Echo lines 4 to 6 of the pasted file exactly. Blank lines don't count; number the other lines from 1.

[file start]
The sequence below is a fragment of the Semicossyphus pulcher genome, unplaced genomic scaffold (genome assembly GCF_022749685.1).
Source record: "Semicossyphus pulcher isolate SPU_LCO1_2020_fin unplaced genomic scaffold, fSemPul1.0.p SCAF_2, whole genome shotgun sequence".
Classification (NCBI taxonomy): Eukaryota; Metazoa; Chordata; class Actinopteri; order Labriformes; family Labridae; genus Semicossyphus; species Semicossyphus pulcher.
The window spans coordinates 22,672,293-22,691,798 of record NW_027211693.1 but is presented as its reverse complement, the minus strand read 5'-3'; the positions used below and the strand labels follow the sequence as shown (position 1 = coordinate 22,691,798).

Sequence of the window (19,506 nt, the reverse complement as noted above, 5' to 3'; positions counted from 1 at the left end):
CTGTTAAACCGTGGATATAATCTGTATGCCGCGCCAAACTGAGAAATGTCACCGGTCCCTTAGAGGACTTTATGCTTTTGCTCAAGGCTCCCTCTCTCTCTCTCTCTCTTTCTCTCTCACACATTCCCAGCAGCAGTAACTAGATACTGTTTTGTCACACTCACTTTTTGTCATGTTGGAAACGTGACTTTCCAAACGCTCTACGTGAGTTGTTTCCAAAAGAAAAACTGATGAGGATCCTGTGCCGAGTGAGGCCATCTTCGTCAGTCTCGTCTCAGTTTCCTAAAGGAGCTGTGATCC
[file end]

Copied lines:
The window spans coordinates 22,672,293-22,691,798 of record NW_027211693.1 but is presented as its reverse complement, the minus strand read 5'-3'; the positions used below and the strand labels follow the sequence as shown (position 1 = coordinate 22,691,798).

Sequence of the window (19,506 nt, the reverse complement as noted above, 5' to 3'; positions counted from 1 at the left end):
CTGTTAAACCGTGGATATAATCTGTATGCCGCGCCAAACTGAGAAATGTCACCGGTCCCTTAGAGGACTTTATGCTTTTGCTCAAGGCTCCCTCTCTCTCTCTCTCTCTTTCTCTCTCACACATTCCCAGCAGCAGTAACTAGATACTGTTTTGTCACACTCACTTTTTGTCATGTTGGAAACGTGACTTTCCAAACGCTCTACGTGAGTTGTTTCCAAAAGAAAAACTGATGAGGATCCTGTGCCGAGTGAGGCCATCTTCGTCAGTCTCGTCTCAGTTTCCTAAAGGAGCTGTGATCC